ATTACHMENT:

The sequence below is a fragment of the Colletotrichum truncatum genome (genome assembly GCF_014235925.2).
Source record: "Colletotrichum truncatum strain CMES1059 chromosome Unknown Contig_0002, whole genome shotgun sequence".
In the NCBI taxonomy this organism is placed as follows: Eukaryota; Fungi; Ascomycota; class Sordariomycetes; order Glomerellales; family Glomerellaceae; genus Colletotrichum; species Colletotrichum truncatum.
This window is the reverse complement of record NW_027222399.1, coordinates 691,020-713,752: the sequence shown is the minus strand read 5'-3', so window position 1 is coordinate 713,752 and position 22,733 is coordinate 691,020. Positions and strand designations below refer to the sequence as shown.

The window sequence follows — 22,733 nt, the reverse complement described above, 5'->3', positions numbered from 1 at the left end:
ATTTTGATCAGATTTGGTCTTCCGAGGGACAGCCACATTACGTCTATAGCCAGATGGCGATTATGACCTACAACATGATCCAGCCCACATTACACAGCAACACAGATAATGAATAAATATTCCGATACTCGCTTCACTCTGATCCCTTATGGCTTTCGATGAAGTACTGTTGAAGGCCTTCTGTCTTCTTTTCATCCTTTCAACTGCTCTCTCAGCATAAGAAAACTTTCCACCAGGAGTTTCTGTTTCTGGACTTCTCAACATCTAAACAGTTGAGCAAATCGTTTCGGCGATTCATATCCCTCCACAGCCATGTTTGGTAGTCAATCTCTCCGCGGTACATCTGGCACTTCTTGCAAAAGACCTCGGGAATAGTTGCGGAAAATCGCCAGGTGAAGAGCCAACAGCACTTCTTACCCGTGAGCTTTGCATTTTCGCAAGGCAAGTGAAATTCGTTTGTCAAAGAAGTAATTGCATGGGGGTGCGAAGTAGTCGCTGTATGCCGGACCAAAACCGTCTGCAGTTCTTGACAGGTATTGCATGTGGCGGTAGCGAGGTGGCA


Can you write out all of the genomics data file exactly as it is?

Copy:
The sequence below is a fragment of the Colletotrichum truncatum genome (genome assembly GCF_014235925.2).
Source record: "Colletotrichum truncatum strain CMES1059 chromosome Unknown Contig_0002, whole genome shotgun sequence".
In the NCBI taxonomy this organism is placed as follows: Eukaryota; Fungi; Ascomycota; class Sordariomycetes; order Glomerellales; family Glomerellaceae; genus Colletotrichum; species Colletotrichum truncatum.
This window is the reverse complement of record NW_027222399.1, coordinates 691,020-713,752: the sequence shown is the minus strand read 5'-3', so window position 1 is coordinate 713,752 and position 22,733 is coordinate 691,020. Positions and strand designations below refer to the sequence as shown.

The window sequence follows — 22,733 nt, the reverse complement described above, 5'->3', positions numbered from 1 at the left end:
ATTTTGATCAGATTTGGTCTTCCGAGGGACAGCCACATTACGTCTATAGCCAGATGGCGATTATGACCTACAACATGATCCAGCCCACATTACACAGCAACACAGATAATGAATAAATATTCCGATACTCGCTTCACTCTGATCCCTTATGGCTTTCGATGAAGTACTGTTGAAGGCCTTCTGTCTTCTTTTCATCCTTTCAACTGCTCTCTCAGCATAAGAAAACTTTCCACCAGGAGTTTCTGTTTCTGGACTTCTCAACATCTAAACAGTTGAGCAAATCGTTTCGGCGATTCATATCCCTCCACAGCCATGTTTGGTAGTCAATCTCTCCGCGGTACATCTGGCACTTCTTGCAAAAGACCTCGGGAATAGTTGCGGAAAATCGCCAGGTGAAGAGCCAACAGCACTTCTTACCCGTGAGCTTTGCATTTTCGCAAGGCAAGTGAAATTCGTTTGTCAAAGAAGTAATTGCATGGGGGTGCGAAGTAGTCGCTGTATGCCGGACCAAAACCGTCTGCAGTTCTTGACAGGTATTGCATGTGGCGGTAGCGAGGTGGCA